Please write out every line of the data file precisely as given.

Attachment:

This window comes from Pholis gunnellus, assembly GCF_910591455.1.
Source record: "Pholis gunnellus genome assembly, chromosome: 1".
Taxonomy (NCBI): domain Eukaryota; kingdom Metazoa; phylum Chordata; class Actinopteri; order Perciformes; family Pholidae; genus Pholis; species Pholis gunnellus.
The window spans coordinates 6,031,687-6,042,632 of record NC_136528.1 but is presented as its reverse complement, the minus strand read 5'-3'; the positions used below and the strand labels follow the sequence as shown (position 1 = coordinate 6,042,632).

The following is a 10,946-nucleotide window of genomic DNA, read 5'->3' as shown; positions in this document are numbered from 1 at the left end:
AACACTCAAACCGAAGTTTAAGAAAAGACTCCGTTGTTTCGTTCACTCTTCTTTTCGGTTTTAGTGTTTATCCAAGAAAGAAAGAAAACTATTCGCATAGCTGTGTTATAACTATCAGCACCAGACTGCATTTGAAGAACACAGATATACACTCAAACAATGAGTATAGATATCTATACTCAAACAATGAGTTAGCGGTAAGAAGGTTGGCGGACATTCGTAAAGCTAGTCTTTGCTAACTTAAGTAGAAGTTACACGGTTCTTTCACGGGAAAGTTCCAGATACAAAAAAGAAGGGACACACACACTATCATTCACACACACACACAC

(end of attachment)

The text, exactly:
This window comes from Pholis gunnellus, assembly GCF_910591455.1.
Source record: "Pholis gunnellus genome assembly, chromosome: 1".
Taxonomy (NCBI): domain Eukaryota; kingdom Metazoa; phylum Chordata; class Actinopteri; order Perciformes; family Pholidae; genus Pholis; species Pholis gunnellus.
The window spans coordinates 6,031,687-6,042,632 of record NC_136528.1 but is presented as its reverse complement, the minus strand read 5'-3'; the positions used below and the strand labels follow the sequence as shown (position 1 = coordinate 6,042,632).

The following is a 10,946-nucleotide window of genomic DNA, read 5'->3' as shown; positions in this document are numbered from 1 at the left end:
AACACTCAAACCGAAGTTTAAGAAAAGACTCCGTTGTTTCGTTCACTCTTCTTTTCGGTTTTAGTGTTTATCCAAGAAAGAAAGAAAACTATTCGCATAGCTGTGTTATAACTATCAGCACCAGACTGCATTTGAAGAACACAGATATACACTCAAACAATGAGTATAGATATCTATACTCAAACAATGAGTTAGCGGTAAGAAGGTTGGCGGACATTCGTAAAGCTAGTCTTTGCTAACTTAAGTAGAAGTTACACGGTTCTTTCACGGGAAAGTTCCAGATACAAAAAAGAAGGGACACACACACTATCATTCACACACACACACAC